Writing the Short Story part 2: indirect speech #amwriting

In a short story, our words are limited, so we must craft our prose to convey a sense of naturalness. Scenes have an arc of rising and ebbing action, so let’s consider how conversation fits into the arc of the scene.

J.R.R. Tolkien said that dialogue must have a premise or premises and move toward a conclusion of some sort. If nothing comes of it, the conversation is a waste of the reader’s time.

What do we want to accomplish in this scene? Ask yourself three questions.

  1. Who needs to know what?
  2. Why must they know it?
  3. How many words do you intend to devote to it?

My rule of thumb is, keep the conversations short and intersperse them with scenes of actions that advance the plot.

Author James Scott Bell says dialogue has five functions:

  1. To reveal story information
  2. To reveal character
  3. To set the tone
  4. To set the scene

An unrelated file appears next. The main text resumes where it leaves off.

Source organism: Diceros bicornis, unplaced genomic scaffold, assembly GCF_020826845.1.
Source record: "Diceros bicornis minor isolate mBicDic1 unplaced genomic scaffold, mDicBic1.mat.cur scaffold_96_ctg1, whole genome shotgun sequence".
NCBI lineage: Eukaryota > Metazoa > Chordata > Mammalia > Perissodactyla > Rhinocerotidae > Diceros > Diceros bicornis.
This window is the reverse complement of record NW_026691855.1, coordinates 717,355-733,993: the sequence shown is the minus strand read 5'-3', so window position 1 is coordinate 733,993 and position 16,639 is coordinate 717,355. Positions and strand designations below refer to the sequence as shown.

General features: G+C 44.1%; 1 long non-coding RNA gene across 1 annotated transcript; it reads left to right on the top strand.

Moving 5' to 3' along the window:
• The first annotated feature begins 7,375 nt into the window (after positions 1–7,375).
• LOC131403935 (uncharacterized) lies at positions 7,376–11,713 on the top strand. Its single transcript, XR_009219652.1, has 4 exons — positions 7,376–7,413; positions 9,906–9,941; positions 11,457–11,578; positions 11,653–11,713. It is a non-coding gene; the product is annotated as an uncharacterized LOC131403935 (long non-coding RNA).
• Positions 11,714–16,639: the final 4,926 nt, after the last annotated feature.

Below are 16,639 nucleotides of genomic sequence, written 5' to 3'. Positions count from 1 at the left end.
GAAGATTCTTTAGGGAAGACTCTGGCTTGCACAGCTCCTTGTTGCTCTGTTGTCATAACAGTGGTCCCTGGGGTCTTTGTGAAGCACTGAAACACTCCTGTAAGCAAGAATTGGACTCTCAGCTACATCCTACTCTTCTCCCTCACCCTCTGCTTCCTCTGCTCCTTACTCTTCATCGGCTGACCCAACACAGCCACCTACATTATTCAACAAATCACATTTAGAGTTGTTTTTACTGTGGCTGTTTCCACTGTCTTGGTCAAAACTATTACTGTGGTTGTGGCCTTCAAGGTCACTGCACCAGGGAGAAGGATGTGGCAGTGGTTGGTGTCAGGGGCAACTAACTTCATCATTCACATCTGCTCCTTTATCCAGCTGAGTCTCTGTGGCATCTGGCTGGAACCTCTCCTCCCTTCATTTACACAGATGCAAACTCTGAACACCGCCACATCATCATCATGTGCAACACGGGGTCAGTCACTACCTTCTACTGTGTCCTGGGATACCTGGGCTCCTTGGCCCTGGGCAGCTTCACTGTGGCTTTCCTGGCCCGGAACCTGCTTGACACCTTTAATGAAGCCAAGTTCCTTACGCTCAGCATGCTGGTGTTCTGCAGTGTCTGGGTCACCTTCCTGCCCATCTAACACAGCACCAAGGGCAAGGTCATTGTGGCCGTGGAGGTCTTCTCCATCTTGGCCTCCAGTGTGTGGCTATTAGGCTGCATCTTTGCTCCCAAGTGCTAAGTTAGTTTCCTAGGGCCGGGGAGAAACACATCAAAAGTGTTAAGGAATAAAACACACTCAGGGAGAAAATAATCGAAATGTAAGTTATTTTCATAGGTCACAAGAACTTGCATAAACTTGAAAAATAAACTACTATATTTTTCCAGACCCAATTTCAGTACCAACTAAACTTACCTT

5. To reveal theme

So now that we know what must be conveyed and why, we find ourselves in the minefield of the short story: 

  • Delivering the backstory.

Don’t give your characters long paragraphs with lines and lines and lines of uninterrupted dialogue. A short story has no room for bloated exposition.

Let’s look at a scene that opens upon a place where the reader and the protagonists must receive information. The way the characters speak to us can take several forms:

  1. Direct discourse. Nattan said, “I was going to give it to Benn in Fell Creek, but he wasn’t home, and I had to get on the road.”
  2. Italicized thoughts: Nattan stood looking out the window. Benn’s not home. What now?
  3. Free indirect speech: Nattan stood looking out the window. Benn wasn’t home, so who should he give it to?

Examples two and three are versions of indirect speech, which is a valuable tool in your writer’s toolbox

Wikipedia describes free indirect speech this way:

Free indirect speech is a style of third-person narration which uses some of the characteristics of third-person along with the essence of first-person direct speech; it is also referred to as free indirect discoursefree indirect style, or, in Frenchdiscours indirect libre.